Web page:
Friday, December 7, 2012

On handling your pets and a CSRF protection that wasn't

Security is hard. While security-related issues are fun and challenging subject for many - fun enough for them to take part in various CTFs, crackmes etc, it's usually not the first thing a developer cares for. Yes, they do have other priorities. That's why usually leaving a developer with a task of writing security-related code results in either:

Look what I found, ma!

Using libraries though is like bringing a pet home. Sure, it's cute and all, but you should be responsible for it from now on. That means you should:
  1. Care for it day after day (= keep libraries up to date).
  2. Observe it. If it's sick, go to a vet (= monitor for security vulnerabilities discovered).
  3. Accept that it's a part of the family now (= treat it with as much scrutiny as your own code).
Whatever you're bringing into your codebase, wherever it came from - it's your responsibility now. No matter if it's a snippet found in a forum, a hosted library used by a few dozen people or a project used for many years and extensively tested. It may have a security vulnerability, it may be used insecurely, it may not be a right tool for a task. Be skeptical.

The code allmighty

There are no sacred cows. Any code is just that - a piece of instructions made by humans, with a certain possibility of having errors, some of that security related. And every human makes mistakes, some of them catastrophic.

Let me give you an example - OWASP PHP CSRF Guard - a small library for enriching your PHP application with CSRF protection. Similar to what OWASP CSRFGuard does for Java applications. This small library is presented in Open Web Application Security Project wiki, so it must be secure.....Right?

No. No sacred cows, remember? Take a look:
if (!isset($_POST['CSRFName']))
 trigger_error("No CSRFName found, probable invalid request.",E_USER_ERROR);  
$name =$_POST['CSRFName'];
if (!csrfguard_validate_token($name, $token))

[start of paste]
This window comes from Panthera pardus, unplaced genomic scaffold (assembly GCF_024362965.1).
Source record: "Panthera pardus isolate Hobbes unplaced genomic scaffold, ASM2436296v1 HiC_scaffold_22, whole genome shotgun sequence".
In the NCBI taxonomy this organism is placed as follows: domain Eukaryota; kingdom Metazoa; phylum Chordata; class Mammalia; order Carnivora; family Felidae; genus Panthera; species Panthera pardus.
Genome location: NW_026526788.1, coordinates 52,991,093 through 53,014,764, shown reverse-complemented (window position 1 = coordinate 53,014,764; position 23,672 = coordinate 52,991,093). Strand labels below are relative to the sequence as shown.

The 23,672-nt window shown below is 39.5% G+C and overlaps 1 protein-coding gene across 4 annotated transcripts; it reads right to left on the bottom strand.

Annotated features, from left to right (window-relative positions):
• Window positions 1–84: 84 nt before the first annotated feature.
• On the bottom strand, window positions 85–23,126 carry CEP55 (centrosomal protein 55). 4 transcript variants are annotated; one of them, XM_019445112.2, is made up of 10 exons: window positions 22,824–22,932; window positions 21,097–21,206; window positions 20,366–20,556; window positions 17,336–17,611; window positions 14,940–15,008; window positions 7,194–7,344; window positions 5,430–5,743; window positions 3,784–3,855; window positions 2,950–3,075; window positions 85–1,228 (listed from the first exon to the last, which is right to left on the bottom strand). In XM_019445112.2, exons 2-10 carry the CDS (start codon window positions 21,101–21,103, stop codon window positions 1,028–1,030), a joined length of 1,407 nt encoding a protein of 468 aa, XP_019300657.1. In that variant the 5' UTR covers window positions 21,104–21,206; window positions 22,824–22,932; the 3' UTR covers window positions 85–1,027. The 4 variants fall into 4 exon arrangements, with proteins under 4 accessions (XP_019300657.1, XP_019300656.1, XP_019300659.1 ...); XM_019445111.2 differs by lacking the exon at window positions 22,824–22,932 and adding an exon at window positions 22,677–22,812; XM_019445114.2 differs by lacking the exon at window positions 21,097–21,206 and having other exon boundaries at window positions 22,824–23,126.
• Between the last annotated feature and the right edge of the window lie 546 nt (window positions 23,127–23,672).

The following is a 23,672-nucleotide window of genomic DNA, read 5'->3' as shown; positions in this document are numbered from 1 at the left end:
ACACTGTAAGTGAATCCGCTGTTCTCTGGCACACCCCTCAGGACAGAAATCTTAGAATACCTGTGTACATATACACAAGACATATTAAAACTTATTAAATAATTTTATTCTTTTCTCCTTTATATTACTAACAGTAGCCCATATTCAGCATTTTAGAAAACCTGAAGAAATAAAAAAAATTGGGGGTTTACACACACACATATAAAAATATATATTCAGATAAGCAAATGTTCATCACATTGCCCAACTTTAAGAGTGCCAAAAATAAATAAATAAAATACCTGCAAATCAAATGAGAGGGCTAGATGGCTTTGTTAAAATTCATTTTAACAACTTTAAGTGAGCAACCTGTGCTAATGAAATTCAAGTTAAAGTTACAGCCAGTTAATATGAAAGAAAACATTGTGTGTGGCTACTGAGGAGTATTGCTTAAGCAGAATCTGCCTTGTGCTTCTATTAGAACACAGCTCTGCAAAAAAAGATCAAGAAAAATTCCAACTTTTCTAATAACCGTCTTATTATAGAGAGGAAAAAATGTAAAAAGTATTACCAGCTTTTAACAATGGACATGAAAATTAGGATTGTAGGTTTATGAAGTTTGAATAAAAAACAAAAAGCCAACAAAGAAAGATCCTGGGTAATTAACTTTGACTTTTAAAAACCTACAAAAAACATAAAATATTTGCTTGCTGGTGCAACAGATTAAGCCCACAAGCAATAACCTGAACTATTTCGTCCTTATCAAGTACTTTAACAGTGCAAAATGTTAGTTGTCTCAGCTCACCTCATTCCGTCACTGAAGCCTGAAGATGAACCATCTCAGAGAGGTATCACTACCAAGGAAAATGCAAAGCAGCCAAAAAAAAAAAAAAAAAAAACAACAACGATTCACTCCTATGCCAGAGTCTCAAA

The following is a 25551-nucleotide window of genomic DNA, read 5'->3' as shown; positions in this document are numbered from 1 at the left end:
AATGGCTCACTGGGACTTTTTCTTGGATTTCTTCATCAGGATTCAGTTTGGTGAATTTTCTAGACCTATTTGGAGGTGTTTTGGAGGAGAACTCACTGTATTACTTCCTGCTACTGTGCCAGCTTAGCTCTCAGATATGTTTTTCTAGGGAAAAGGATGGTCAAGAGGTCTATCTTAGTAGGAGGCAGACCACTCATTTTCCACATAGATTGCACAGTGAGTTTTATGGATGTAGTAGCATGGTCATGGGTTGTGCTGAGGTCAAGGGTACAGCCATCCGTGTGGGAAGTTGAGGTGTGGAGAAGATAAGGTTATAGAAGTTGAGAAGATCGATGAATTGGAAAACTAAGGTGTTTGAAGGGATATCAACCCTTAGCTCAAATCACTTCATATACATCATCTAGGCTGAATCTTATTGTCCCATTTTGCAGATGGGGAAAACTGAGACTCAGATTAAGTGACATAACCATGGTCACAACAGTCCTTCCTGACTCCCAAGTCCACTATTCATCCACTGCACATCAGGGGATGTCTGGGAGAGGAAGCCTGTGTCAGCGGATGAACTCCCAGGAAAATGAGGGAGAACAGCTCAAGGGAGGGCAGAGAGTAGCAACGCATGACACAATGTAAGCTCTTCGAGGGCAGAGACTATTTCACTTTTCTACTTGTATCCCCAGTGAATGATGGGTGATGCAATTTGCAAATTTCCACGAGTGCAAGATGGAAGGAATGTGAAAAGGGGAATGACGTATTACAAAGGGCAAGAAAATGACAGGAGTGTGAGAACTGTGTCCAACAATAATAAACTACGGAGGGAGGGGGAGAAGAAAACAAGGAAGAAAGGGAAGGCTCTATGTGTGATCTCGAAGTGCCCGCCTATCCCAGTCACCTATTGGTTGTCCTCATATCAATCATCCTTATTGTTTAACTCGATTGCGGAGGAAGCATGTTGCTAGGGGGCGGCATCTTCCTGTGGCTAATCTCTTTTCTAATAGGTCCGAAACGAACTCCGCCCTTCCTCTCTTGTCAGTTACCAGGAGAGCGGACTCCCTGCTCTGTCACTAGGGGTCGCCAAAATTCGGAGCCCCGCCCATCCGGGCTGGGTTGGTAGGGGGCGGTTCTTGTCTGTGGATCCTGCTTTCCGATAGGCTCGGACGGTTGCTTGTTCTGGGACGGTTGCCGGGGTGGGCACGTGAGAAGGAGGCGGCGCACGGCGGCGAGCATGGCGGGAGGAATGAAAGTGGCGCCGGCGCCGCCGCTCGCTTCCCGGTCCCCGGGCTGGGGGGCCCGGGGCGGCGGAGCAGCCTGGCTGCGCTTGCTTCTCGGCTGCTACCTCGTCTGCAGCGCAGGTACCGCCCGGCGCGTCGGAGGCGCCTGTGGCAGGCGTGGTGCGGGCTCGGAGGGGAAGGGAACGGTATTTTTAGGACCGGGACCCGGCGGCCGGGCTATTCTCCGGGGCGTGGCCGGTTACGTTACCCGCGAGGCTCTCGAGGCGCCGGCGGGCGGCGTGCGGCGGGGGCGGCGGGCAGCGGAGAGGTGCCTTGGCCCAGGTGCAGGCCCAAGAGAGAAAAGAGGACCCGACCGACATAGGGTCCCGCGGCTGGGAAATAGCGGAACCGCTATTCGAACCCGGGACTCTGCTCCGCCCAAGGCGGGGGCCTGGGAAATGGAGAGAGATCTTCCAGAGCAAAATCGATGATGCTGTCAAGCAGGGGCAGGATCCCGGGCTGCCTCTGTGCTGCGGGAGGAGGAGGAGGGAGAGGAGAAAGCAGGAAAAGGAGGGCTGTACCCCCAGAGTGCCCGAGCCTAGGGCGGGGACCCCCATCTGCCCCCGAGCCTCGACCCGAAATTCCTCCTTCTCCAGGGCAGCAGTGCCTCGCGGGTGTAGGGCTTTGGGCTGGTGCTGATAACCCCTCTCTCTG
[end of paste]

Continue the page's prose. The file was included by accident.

trigger_error("Invalid CSRF token.",E_USER_ERROR);
Application uses separate tokens for every form. Upon form submission, it gets form id (CSRFName) and appropriate token (CSRFToken) from POST request and calls csrf_validate_token(). So far so good. Let's dig deeper though.
function csrfguard_validate_token($unique_form_name,$token_value)
 if ($token===false)
  return true;
 elseif ($token==$token_value)
 return $result;
Function retrieves the token for a form id from session (get_from_session). Function returning false is some exception, let's skip that. Then token value from POST is compared to its session equivalent. Looks ok. But..
function get_from_session($key)
 if (isset($_SESSION))
  return $_SESSION[$key];
 else {  return false; } //no session data, no CSRF risk
What happens if there is no such $key in $_SESSION? null will be returned. So, retrieving a token for non-existent form id will return null.

Guess what? In PHPnull == "". So, submitting this:
in your POST request will call:
csrfguard_validate_token('CSRFGuard_idontexist', '') // and then
$token = get_from_session('CSRFGuard_idontexist') = null; // => 
$token_value = ''; // => 
$token_value == $token; // =>
return true;
Total CSRF protection bypass. No sacred cows. Of course, the code in OWASP wiki has been fixed now.

Developers, remember: Do not blindly include libraries, even OWASP ones, without testing them, especially for security errors. If you can't do it - there are other people who can ( ^-^ ). After all, even if it's adopted, it's part of the family now.